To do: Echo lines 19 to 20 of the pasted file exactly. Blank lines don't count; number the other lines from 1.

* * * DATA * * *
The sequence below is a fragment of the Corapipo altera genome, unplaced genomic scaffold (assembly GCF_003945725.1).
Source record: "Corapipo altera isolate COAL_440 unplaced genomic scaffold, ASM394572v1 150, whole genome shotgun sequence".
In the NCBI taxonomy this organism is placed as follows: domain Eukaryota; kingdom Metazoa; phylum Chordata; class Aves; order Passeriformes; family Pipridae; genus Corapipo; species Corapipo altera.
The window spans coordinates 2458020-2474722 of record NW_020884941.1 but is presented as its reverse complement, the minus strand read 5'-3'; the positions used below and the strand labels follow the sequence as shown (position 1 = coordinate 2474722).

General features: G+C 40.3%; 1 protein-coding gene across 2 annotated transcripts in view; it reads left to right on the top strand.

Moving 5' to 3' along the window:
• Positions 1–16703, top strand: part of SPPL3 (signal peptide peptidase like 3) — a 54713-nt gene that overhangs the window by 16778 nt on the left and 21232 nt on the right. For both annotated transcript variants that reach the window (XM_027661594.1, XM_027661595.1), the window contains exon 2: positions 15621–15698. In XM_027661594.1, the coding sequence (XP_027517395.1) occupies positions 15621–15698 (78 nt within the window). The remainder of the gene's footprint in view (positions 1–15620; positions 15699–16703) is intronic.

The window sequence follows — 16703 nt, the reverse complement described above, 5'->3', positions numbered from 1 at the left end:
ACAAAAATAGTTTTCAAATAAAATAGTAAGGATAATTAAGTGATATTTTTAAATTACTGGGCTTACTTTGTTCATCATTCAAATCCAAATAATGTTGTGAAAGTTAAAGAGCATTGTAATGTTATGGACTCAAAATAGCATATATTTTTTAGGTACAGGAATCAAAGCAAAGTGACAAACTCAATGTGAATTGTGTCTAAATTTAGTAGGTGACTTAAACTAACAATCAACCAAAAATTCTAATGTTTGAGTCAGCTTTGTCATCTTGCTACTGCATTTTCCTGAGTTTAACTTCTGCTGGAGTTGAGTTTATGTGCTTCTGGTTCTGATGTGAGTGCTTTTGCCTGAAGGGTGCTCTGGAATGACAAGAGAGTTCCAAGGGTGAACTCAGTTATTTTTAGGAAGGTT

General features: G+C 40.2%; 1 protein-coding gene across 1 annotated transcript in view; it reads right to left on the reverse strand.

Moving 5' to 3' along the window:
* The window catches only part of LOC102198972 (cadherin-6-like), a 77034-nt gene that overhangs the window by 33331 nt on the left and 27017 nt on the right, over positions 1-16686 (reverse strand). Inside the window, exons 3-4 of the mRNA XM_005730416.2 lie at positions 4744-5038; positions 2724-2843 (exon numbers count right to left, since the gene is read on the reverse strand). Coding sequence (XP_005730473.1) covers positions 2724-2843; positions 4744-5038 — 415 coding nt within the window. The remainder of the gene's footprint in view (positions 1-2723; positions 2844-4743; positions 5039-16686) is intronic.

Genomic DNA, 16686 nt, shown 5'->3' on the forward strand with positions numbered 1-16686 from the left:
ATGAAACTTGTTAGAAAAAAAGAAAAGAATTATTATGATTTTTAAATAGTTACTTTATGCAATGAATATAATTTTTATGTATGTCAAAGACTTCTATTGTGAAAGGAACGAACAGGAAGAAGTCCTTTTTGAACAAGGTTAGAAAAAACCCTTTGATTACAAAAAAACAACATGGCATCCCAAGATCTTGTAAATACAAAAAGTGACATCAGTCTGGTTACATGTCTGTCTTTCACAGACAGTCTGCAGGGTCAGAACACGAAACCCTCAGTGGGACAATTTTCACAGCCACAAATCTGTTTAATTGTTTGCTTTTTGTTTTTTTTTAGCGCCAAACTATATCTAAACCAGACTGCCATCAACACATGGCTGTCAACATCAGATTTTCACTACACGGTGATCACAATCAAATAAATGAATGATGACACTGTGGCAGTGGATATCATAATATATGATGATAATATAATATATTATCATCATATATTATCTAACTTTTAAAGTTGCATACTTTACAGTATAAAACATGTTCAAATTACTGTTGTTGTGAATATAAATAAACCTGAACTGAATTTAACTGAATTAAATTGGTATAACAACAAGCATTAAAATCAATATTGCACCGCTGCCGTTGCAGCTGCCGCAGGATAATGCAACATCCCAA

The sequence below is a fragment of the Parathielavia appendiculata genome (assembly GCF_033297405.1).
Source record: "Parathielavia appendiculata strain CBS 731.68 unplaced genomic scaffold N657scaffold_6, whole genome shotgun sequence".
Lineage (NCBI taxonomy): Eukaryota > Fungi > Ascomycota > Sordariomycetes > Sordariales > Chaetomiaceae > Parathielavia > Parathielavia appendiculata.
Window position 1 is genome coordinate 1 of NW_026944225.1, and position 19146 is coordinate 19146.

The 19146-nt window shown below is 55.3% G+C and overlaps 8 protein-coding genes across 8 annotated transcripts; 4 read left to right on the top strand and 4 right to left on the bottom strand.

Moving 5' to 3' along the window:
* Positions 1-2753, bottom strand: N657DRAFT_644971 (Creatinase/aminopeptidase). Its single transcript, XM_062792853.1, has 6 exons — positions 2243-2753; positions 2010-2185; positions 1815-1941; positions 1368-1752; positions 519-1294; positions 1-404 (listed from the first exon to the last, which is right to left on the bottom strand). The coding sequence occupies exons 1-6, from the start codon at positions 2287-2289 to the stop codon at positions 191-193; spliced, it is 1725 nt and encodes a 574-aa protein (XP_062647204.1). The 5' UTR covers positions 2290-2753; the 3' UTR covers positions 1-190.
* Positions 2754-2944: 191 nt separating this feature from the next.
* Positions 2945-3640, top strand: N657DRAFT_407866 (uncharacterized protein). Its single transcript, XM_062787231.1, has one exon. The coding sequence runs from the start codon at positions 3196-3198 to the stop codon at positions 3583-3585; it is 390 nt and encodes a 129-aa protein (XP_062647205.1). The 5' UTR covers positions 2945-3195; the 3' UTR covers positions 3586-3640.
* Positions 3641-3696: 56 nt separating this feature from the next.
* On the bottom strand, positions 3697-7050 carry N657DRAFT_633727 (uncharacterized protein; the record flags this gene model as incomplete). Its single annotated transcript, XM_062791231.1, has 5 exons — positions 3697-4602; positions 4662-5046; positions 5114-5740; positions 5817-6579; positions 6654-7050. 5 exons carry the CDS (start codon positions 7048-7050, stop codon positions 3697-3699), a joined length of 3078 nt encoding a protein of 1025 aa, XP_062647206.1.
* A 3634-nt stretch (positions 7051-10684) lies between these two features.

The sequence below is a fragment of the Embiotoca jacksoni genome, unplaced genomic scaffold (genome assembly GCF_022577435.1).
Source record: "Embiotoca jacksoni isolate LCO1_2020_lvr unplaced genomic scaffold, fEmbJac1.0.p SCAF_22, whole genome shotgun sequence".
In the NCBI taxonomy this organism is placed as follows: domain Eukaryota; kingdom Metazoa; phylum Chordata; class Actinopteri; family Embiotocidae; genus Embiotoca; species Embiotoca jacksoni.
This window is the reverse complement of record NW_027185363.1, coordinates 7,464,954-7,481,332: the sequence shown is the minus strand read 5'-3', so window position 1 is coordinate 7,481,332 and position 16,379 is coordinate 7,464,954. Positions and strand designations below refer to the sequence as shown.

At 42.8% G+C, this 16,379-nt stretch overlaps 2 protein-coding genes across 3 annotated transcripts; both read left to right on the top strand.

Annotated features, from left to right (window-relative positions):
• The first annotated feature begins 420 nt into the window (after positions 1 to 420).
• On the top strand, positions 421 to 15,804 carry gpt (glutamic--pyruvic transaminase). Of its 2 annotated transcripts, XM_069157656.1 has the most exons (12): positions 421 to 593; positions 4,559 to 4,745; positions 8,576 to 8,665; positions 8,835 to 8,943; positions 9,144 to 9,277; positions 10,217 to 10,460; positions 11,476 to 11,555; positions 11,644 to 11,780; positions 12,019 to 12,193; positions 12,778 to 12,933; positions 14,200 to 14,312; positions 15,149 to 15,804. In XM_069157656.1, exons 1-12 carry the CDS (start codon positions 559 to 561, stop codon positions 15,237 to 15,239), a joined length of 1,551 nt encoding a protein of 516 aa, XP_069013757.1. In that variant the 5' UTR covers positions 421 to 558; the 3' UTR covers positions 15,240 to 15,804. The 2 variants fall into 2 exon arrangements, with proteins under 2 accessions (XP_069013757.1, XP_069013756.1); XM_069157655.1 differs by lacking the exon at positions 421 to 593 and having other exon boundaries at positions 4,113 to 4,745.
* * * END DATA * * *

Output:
The 19146-nt window shown below is 55.3% G+C and overlaps 8 protein-coding genes across 8 annotated transcripts; 4 read left to right on the top strand and 4 right to left on the bottom strand.

Moving 5' to 3' along the window: